Green Coffee Beans for Fat Loss and Health.
An interesting report from Nutraingredients.com suggests that coffee polyphenols can enhance gut bacteria and health. Coffee com pounds are also anti-inflammatory agents and protect human cells that are rich in lipids, especially the brain cells. This may explain why coffee is so protective against cognitive decline.
Coffee has been found to have numerous health benefits, such as can lower diabetes risks. This is because one of the active ingredients in coffee, chlorogenic acid reduces blood sugar levels. It also increases insulin sensitivity and decreases the storage of both fat and sugar (carbohydrate). One of these antioxidants has been of particular interest to scientists who are studying coffee beans: chlorogenic acid. Chlorogenic acid is a type of antioxidant known as a polyphenol. There are over 4000 different polyphenols. It is thought that many of the health benefits delivered by coffee are related to the presence of this plant compound.
In a small but compelling placebo-controlled study reported January 2012, a formulation of green coffee bean extract produced weight loss in 100% of the overweight participants. Each lost an average of over 17.6 pounds and also reduced their total body fat. In addition, for 37% of subjects, their condition of pre-obesity was reversed back to the normal-weight category. Green Coffee Bean extract is a concentrated source of dietary chlorogenic acid that has been shown to be a notable source of caffeine, while simultaneously assisting in glycemic control and glucose metabolism.
There are multiple studies showing positive effects of the chlorogenic acid on metabolism and weight loss efforts. One study involved human subjects who consumed a high dose of green coffee bean extract supplement (1050mg) for two weeks, a low dose green coffee bean supplement (700mg) for two weeks, and a placebo for two weeks. There were two-week periods in between when the subjects did not take any of the three supplements. The study showed the green coffee bean extract supplementation resulted in decreases in body weight, body mass index, body fat percent, and even small decreases in heart rate.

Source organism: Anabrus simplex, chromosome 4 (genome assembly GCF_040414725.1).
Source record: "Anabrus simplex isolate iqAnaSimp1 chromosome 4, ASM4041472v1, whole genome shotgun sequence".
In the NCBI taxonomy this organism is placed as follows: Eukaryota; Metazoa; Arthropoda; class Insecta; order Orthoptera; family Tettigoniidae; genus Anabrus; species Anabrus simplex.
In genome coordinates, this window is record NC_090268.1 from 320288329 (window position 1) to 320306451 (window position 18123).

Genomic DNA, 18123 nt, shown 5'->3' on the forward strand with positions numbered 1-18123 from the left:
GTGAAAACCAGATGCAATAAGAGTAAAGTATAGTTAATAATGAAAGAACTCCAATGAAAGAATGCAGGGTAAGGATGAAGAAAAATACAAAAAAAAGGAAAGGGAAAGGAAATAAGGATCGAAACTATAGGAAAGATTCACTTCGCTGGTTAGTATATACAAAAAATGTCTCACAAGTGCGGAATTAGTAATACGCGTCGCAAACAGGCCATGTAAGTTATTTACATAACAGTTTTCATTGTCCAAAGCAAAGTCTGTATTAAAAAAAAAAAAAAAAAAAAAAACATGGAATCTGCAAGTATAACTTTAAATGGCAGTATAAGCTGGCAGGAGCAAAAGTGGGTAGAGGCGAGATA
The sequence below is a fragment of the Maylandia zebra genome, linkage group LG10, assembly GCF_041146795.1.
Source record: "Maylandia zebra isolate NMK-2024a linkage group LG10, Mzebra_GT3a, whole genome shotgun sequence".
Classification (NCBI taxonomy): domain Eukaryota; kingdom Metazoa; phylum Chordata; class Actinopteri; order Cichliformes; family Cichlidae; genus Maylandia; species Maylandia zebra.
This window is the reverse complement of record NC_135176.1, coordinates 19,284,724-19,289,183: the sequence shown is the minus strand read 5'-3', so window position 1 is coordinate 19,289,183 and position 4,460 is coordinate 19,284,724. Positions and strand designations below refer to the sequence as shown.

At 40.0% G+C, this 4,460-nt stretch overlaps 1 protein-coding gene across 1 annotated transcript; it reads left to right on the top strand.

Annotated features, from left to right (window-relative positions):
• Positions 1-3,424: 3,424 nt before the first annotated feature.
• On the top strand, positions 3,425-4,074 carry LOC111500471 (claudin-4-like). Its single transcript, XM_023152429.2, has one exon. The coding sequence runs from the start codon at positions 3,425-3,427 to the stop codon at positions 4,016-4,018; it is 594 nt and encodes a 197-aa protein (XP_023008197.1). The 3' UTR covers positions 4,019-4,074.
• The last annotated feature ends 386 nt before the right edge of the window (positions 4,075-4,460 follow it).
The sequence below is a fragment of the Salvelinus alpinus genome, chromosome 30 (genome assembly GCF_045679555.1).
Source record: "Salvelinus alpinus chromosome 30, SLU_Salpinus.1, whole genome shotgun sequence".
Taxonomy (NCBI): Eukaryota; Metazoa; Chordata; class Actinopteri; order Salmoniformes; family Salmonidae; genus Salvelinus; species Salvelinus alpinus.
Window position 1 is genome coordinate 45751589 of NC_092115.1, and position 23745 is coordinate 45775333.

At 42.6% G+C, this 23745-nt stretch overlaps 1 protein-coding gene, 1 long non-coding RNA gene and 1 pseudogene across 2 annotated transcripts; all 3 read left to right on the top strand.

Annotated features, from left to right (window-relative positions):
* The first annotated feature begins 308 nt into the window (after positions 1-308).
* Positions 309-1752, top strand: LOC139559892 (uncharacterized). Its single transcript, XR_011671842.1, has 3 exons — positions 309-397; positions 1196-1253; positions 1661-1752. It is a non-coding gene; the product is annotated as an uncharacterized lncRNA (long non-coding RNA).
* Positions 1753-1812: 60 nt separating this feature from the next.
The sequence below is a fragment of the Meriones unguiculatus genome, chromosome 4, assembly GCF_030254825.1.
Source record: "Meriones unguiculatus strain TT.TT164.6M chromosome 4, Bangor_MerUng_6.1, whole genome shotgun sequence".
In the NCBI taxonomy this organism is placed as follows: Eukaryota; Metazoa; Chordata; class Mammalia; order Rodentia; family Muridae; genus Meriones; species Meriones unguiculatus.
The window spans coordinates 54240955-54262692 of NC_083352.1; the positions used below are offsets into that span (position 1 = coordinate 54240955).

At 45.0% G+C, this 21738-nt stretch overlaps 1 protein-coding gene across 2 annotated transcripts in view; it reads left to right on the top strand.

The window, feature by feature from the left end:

There were no significant changes in the diet or exercise of the subjects and the changes happened when the subjects were taking green coffee bean extract. The possible weight-loss factor behind green coffee bean extract and the chlorogenic acid it contains may have to do with chlorogenic acid effects on sugar absorption from starch and on fat synthesis in the body.
In a study published in 2007 in “The Journal of International Medical Research”, researchers found that when human subjects consumed instant coffee enriched with chlorogenic acid, they lost weight due to decreased absorption of glucose sugar. There are many studies on mice or rats, such as the study published in “Biochemical Pharmacology” in 2013, showing that chlorogenic acid decreases fat synthesis and improves cholesterol and triglyceride levels.In a recent study, coffee polyphenol chlorogenic acids may also serve as a prebiotic.
Coffee polyphenol chlorogenic acids (CGA) could serve as a prebiotic to improve gut health. Chlorogenic acids significantly increased the growth of some bacteria in the human large intestine, according to an in vitro study published in the British Journal of Nutrition. The researchers found that the coffee with the highest chlorogenic acids levels led to a significant increase in growth of Bifidobacterium when compared to the control ten hours after exposure. Chlorogenic acids alone also induced a significant increase in the growth of the Clostridium coccoides–Eubacterium rectale group. The commercial coffee samples used were: Nescafé Green Blend (80·8 mg CGA), Nescafé Gold Blend (33·9 mg CGA) and Nescafé Original (33·8 mg CGA). All contained similar levels of caffeine. Chlorogenic acids was rapidly metabolized in four hours, dihydrocaffeic acid and dihydroferulic acid was produced and caffeine remained unmetabolized. These results suggested specific bacterial groups were capable of metabolizing chlorogenic acids.
C. E. Mills, X. Tzounis, M. Oruna-Concha, D. S. Mottram, G. R. Gibson and J. P. E. SpencerBritish Journal of Nutrition “In vitro colonic metabolism of coffee and chlorogenic acid results in selective changes in human faecal microbiota growth”